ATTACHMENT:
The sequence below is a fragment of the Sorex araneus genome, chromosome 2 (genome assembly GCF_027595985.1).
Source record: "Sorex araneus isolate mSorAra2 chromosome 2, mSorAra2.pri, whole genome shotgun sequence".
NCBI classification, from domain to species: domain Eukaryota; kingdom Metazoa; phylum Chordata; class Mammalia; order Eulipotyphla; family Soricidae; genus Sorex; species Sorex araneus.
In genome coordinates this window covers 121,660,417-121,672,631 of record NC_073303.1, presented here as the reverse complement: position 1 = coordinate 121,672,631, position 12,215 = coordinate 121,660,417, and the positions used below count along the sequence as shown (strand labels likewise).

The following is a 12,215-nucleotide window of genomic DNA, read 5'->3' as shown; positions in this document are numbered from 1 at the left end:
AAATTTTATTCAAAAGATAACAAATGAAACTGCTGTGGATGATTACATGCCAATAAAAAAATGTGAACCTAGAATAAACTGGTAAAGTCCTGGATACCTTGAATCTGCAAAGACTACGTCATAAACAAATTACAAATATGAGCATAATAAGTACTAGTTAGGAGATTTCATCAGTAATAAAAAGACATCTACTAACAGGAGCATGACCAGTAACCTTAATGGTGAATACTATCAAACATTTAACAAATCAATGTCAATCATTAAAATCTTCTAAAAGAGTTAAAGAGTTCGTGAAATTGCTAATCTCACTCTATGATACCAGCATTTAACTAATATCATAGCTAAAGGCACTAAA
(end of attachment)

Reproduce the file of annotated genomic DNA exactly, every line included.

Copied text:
The sequence below is a fragment of the Sorex araneus genome, chromosome 2 (genome assembly GCF_027595985.1).
Source record: "Sorex araneus isolate mSorAra2 chromosome 2, mSorAra2.pri, whole genome shotgun sequence".
NCBI classification, from domain to species: domain Eukaryota; kingdom Metazoa; phylum Chordata; class Mammalia; order Eulipotyphla; family Soricidae; genus Sorex; species Sorex araneus.
In genome coordinates this window covers 121,660,417-121,672,631 of record NC_073303.1, presented here as the reverse complement: position 1 = coordinate 121,672,631, position 12,215 = coordinate 121,660,417, and the positions used below count along the sequence as shown (strand labels likewise).

The following is a 12,215-nucleotide window of genomic DNA, read 5'->3' as shown; positions in this document are numbered from 1 at the left end:
AAATTTTATTCAAAAGATAACAAATGAAACTGCTGTGGATGATTACATGCCAATAAAAAAATGTGAACCTAGAATAAACTGGTAAAGTCCTGGATACCTTGAATCTGCAAAGACTACGTCATAAACAAATTACAAATATGAGCATAATAAGTACTAGTTAGGAGATTTCATCAGTAATAAAAAGACATCTACTAACAGGAGCATGACCAGTAACCTTAATGGTGAATACTATCAAACATTTAACAAATCAATGTCAATCATTAAAATCTTCTAAAAGAGTTAAAGAGTTCGTGAAATTGCTAATCTCACTCTATGATACCAGCATTTAACTAATATCATAGCTAAAGGCACTAAA